The subject is ennui, but the sentence could not to be more sprightly, winding its way through all those beached house guests before alighting, like a Hitchcock crane shot, on that flash of bared fang. Cheever compared good prose to ‘a walking figure, preferably young’, in which case he had found his feet. His move to the suburbs gave him more than just a subject, a world to explore and make his own, it gave him a tone — ebullient, wry, charming, blunt — like one of those dinner guests that arrive with a bunch of flowers and leaves a few hours later under a light nimbus of disgrace. At first glance, Cheever’s charm can be quite a shock. Few authors are served by their reputations, of course, but in Cheever’s case the disconnect is profound. People have him pegged as a suburban malcontent, sending up anguished howls against the stifling conventions of bourgeois conformity. They did the same thing to Yates, too, even though the harangues against the suburbs in Revolutionary Road were written as examples of Frank Wheeler’s lazy attitudinising. It seems to be one of the great unwritten assumptions of our age that any writer who writes about the suburbs must be against them, on some level, in much the same way that Miss World Contestants are against any meanies in the audience who stand in the way of world peace. You know who you are.

Here, though, is the biggest revelation of Bailey’s biography, not Cheever’s guiltiest secret by a long stretch, but the most interesting one: he was crazy about the suburbs, loved the natural beauty of the Hudson valley, and even — gasp – liked his neighbours. Is there no end to this man’s filth? If you really want to wreck the man’s reputation of course, you can do worse than The Wapshott Chronicle, the kind of book you’d leave out for a grandmother, as long as she doesn’t mind the odd ‘fuck’. Cheever’s first and best novel, a beautiful unicorn of a book, it bears zero resemblance to any book written by an American, within a 50-year radius. It was published in 1957, the same year as Norman Mailer’s The White Negro, although the two men might as well have been on different planets, Mailer swinging his way through the urban jungle, Cheever snugly ensconced in the fictional parish of St Butolph’s, a seeming paradise where the main activities appear to be fishing, sailing, and inhaling deeply of the ‘lemons, woodsmoke, roses and dust’ in the evening air. A few years earlier, Salinger’s Holden Caulfield had thumbed his nose at ‘all that David Copperfield kind of crap’, yet here was Cheever giving us a full rundown of the Wapshott family tree. In a few years time, Updike and Roth would be strapping on their masks and flippers and diving beneath the bed sheets; and here was crusty old Leander Wapshott, soldiering briskly through his journal: ‘Voided bladder so many times, brushed teeth so many times; visited Chardon street fancy house so many times. Who cares? Much modern fiction distasteful to writer because of above.’

Soon to be ejected from this Eden are two brothers: Moses, a strapping lad ‘with the gift of judicious and tranquil self-admiration’, and his more effeminate brother, Coverley, ‘one of those men who labor under a preternaturally large sense of guilt that, like some enormous bruise, could be carried painlessly until it was touched’. A version of Cheever’s own fond, fractious fraternal jousting, then, with the two brothers in a race to fulfill the terms of their aunt Honora’s will and produce a male heir. It sounds like the sort of thing that put lead in Fielding’s pencil — indeed, we get skinny-dipping, a shipwreck, a bare-assed flight across the ramparts of a castle at night — but it’s Fielding rewritten in the age of Freud, with the sense of fecklessness gone, and in its place all manner of furtive lusts and fleshy regrets: ‘He watched this gleaming Susanna, shamefaced, his dream of simple pleasure replaced by some sadness, some heaviness that seemed to make his mouth taste of blood and his teeth ache.’ And there you have The Wapshott Chronicle, the world’s first guilt-ridden picaresque. The book’s tone is a thing of wonder, catching this earthly paradise at the precise moment it starts to deliquesce, like over-ripe fruit. Two hundred pages later and you’re still not sure if you’ve read one of those chronicles of fondly-forgiven family foible, or been dunked in the Wapshott’s septic tank.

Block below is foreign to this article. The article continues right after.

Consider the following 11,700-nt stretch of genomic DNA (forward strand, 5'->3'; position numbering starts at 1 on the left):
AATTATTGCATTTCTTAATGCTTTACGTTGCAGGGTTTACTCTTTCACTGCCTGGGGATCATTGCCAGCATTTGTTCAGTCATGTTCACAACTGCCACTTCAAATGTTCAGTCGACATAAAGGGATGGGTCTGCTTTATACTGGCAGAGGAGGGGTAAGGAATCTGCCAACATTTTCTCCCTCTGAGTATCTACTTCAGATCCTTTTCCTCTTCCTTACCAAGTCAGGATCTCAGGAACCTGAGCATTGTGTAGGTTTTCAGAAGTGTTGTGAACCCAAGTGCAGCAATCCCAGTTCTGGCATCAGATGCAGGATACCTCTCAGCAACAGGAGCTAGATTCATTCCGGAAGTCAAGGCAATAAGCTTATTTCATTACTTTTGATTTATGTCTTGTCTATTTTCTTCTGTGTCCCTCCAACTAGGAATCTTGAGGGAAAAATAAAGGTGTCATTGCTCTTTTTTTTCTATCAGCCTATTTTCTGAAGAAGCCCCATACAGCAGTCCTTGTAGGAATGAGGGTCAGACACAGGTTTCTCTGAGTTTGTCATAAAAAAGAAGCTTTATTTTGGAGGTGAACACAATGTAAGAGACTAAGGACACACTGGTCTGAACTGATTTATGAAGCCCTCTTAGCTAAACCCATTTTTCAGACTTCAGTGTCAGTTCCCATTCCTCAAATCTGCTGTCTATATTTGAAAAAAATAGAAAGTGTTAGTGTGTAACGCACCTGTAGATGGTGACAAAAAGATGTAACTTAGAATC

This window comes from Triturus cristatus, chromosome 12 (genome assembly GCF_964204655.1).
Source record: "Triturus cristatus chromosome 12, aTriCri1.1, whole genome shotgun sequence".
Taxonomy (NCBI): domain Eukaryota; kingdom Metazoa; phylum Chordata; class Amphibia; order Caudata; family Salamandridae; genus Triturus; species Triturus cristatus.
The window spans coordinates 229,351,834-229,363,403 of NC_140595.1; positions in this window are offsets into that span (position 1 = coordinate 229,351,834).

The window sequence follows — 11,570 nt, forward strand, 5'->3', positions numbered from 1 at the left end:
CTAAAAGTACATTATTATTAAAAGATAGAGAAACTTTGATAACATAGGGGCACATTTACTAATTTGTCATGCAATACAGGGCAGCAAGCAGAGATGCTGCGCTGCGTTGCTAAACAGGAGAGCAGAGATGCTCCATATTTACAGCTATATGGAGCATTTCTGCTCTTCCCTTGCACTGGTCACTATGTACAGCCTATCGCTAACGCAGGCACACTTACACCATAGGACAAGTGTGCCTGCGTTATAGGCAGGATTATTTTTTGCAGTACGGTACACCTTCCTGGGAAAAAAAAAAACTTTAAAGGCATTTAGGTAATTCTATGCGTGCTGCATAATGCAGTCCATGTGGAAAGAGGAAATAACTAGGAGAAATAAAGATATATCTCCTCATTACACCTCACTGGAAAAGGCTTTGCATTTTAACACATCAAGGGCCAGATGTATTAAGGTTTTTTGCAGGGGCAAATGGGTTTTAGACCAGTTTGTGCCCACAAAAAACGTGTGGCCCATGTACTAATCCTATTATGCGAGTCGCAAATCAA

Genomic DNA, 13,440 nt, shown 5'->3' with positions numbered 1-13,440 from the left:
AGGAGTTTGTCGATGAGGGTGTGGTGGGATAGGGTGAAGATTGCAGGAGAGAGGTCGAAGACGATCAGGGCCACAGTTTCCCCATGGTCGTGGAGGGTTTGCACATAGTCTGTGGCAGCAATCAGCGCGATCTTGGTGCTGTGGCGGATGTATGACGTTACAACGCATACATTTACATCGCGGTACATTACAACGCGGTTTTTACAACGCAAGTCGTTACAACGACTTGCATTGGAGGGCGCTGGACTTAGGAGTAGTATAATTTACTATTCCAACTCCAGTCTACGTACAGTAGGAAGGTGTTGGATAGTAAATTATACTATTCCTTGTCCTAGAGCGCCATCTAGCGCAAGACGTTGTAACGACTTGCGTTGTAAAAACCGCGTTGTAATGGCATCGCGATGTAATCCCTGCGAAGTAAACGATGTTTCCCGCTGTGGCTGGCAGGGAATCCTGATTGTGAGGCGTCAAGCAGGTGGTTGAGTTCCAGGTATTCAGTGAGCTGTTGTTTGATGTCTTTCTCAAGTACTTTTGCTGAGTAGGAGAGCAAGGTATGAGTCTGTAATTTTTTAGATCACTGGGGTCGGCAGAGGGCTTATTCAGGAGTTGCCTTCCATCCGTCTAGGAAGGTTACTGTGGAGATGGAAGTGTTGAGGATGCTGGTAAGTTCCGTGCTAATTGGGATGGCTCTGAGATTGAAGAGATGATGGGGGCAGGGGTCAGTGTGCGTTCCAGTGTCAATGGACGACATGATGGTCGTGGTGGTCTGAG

Cheever held that balance for only one full-length work. The sequel, The Wapshott Scandal, published in 1964, would find Aunt Honora hounded by the IRS, while the rest of the family sink into alcoholism, promiscuity and suicide, and the loutish neighbours pick fights over garbage cans. The amber glow that enveloped Cheever’s earlier work had turned radioactive, as missiles launch in the distance. The derangement continued with 1968’s Bullet Park, in which Cheever returned to suburbia to find the garbage spilling onto lawns, the septic tanks backed up, and a plot that is out to lunch: a man named Hammer decides to murder his neighbour, a mouthwash salesman named Nailles. I know, I know: hammer and nails. Things really are that simple, I’m afraid. Hammer is a seething malcontent with a bitch of a wife, who stalks the neighbourhood under his own personal stormcloud (‘Damn their hypocrisy, damn their cant, damn their credit cards’). Nailles, on the other hand, is a happy moron, happy in his work advertising a mouthwash called Spang, and blissfully devoted to his wife: ‘Nailles loved Nellie. If he had a manifest destiny it was to love Nellie. Should Nellie die he might immolate himself on her pyre, although the thought that Nellie might die had never occurred to him.’ This is ugly stuff: the work of a man snarling at sunlight. Other people’s happiness was always as baffling to Cheever as a piece of moonrock to a monkey, of course. There’s an early short story of his, ‘The Worm in the Apple’, about a family so outwardly perfect that the narrator, their neighbour, is forced into ever greater contortions of speculation — is he impotent? Is she frigid? — but no, they remain stubbornly happy and content: ‘they got richer and richer and lived happily, happily happily.’